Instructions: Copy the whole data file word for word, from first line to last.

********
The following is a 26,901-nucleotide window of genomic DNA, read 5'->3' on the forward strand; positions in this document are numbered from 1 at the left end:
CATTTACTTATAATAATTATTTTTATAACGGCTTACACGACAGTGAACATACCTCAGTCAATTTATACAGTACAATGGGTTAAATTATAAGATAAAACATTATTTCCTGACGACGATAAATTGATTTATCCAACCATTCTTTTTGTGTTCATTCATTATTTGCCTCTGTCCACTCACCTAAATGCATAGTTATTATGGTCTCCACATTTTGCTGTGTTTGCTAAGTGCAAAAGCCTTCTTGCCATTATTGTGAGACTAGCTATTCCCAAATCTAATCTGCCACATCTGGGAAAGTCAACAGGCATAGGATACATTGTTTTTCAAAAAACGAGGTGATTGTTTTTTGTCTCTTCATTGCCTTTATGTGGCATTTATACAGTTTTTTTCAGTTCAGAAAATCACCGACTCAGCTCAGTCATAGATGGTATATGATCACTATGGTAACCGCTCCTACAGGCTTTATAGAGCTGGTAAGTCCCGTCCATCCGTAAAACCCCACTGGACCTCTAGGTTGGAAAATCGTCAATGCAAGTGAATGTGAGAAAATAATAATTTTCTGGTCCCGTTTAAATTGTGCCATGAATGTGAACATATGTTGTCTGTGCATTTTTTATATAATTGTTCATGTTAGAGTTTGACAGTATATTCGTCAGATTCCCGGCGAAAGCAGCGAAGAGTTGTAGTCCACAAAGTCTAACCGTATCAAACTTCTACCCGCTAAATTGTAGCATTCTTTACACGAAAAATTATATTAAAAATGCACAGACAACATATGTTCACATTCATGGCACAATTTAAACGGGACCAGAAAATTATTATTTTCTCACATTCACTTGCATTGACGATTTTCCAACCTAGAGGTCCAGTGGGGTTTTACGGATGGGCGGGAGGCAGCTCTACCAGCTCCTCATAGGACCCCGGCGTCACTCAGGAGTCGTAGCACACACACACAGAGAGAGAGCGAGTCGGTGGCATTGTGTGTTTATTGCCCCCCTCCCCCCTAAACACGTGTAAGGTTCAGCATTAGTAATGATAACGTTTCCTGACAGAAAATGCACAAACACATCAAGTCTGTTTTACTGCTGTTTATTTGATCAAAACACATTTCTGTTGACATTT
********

The following is a 26,901-nucleotide window of genomic DNA, read 5'->3' on the forward strand; positions in this document are numbered from 1 at the left end:
CATTTACTTATAATAATTATTTTTATAACGGCTTACACGACAGTGAACATACCTCAGTCAATTTATACAGTACAATGGGTTAAATTATAAGATAAAACATTATTTCCTGACGACGATAAATTGATTTATCCAACCATTCTTTTTGTGTTCATTCATTATTTGCCTCTGTCCACTCACCTAAATGCATAGTTATTATGGTCTCCACATTTTGCTGTGTTTGCTAAGTGCAAAAGCCTTCTTGCCATTATTGTGAGACTAGCTATTCCCAAATCTAATCTGCCACATCTGGGAAAGTCAACAGGCATAGGATACATTGTTTTTCAAAAAACGAGGTGATTGTTTTTTGTCTCTTCATTGCCTTTATGTGGCATTTATACAGTTTTTTTCAGTTCAGAAAATCACCGACTCAGCTCAGTCATAGATGGTATATGATCACTATGGTAACCGCTCCTACAGGCTTTATAGAGCTGGTAAGTCCCGTCCATCCGTAAAACCCCACTGGACCTCTAGGTTGGAAAATCGTCAATGCAAGTGAATGTGAGAAAATAATAATTTTCTGGTCCCGTTTAAATTGTGCCATGAATGTGAACATATGTTGTCTGTGCATTTTTTATATAATTGTTCATGTTAGAGTTTGACAGTATATTCGTCAGATTCCCGGCGAAAGCAGCGAAGAGTTGTAGTCCACAAAGTCTAACCGTATCAAACTTCTACCCGCTAAATTGTAGCATTCTTTACACGAAAAATTATATTAAAAATGCACAGACAACATATGTTCACATTCATGGCACAATTTAAACGGGACCAGAAAATTATTATTTTCTCACATTCACTTGCATTGACGATTTTCCAACCTAGAGGTCCAGTGGGGTTTTACGGATGGGCGGGAGGCAGCTCTACCAGCTCCTCATAGGACCCCGGCGTCACTCAGGAGTCGTAGCACACACACACAGAGAGAGAGCGAGTCGGTGGCATTGTGTGTTTATTGCCCCCCTCCCCCCTAAACACGTGTAAGGTTCAGCATTAGTAATGATAACGTTTCCTGACAGAAAATGCACAAACACATCAAGTCTGTTTTACTGCTGTTTATTTGATCAAAACACATTTCTGTTGACATTT